South Africa

South Africa

Municipal man: Pravin Gordhan tackles transformation’s ultimate test

Municipal man: Pravin Gordhan tackles transformation’s ultimate test

Local government is at the heart of service delivery and transformation. It also features some of the worst examples of poor governance. Pravin Gordhan, one of the most respected government leaders, is now in charge of supporting and improving municipalities and both the country's and the ANC's futures are riding on him. By GREG NICOLSON.

We’re still committed to good governance… Give us a year in which to demonstrate,” was Minister Pravin Gordhan’s telephonic response to those who think the ANC-run government can’t improve the performance of municipalities.

Twelve weeks ago, Gordhan, one of the country’s most celebrated administrators, became co-operative governance and traditional affairs minister after he was moved from the finance portfolio. One of his key responsibilities is improving local government, which lies at the heart of transformation and improving the day-to-day life of citizens. While crucial to both the future of the country and the ANC, the challenges seem overwhelming.

The line going around for the last five years is that no one size fits all,” said Municipal IQ’s Karen Heese when asked for her view on local government. Large and small, well performing and poor performing – with municipalities context is everything. “It’s hard to make a broad statement,” she said.

Yet there are some generalisations to be made. In the Auditor General’s report on local government for 2012-2013, the most recent figures, only 22 of 278 municipalities received unqualified audits without findings. Auditor General Kimi Makwetu said basic control deficiencies are allowing an environment without accountability, which is sacrificing service delivery objectives. Many municipalities have key posts vacant, struggle to employ qualified staff, and don’t comply with legislated regulations, or employ adequate financial controls.

While 63 municipalities improved their standings, the overall results supported arguments that too little has changed since 2009 when the State of Local Government Report said, “It is clear that much of local government is indeed in distress, and that this state of affairs has become deeply-rooted within our system of governance.”

On Tuesday, Statistics SA released its latest non-financial census of municipalities report, supporting the ANC’s claim that since 1994 the government has indeed made huge strides in delivering water, electricity, sewerage and sanitation and waste management services. A large majority of South Africans now have access to these services.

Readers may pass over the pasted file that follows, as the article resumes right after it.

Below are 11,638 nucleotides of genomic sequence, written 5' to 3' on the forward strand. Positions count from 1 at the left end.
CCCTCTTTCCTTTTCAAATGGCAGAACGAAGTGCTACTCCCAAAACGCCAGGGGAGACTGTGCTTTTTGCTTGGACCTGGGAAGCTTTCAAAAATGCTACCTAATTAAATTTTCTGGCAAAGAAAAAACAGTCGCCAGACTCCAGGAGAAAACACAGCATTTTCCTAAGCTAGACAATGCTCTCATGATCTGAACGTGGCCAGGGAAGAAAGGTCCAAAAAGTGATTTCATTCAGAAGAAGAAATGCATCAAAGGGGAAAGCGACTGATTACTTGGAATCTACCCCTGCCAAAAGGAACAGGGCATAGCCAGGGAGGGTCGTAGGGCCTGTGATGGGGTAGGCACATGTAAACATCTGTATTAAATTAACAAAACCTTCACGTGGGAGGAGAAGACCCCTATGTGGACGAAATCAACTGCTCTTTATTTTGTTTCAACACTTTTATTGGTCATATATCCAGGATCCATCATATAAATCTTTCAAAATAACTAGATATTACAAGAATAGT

But while still impressive, the achievements are diluted when factoring in nuances. Some of those who have access to water don’t have access on their own properties. Some people who qualify for free services are not receiving them. And, shockingly, there’s been an increase in the number of people who use the bucket toilet system.

In a report earlier this year, the Social and Economic Rights Institute of South Africa said it was still too hard for the poor to access basic services. There are also frequent reports of local government failing to deliver services and violent protests over municipal issues.

On Wednesday, Gordhan reflected on his time in the new ministry. He said he understood all South Africans live in municipal boundaries, which are related to the broader economic issues, and are the point where all spheres of government meet. So far, he’s spent his time learning about a myriad of issues – what works, what doesn’t; spatial planning; current legislation; increasing urbanisation; his department’s capacity and key projects; local financial matters. “

Clearly what we need is a new vision making sure basic functions work well,” says Gordhan.

In his July budget vote speech the minister said local government was the ultimate test of transformation “where apartheid’s settlement geography must be confronted, where the trade-offs involved in addressing poverty and investing in growth must be made, where a new and more cohesive society must be born”. He outlined five key tasks: going back to basics, responding vigorously to immediate crises, understanding and responding to structural challenges, continuing to build resilient local government institutions, and improving intergovernmental systems.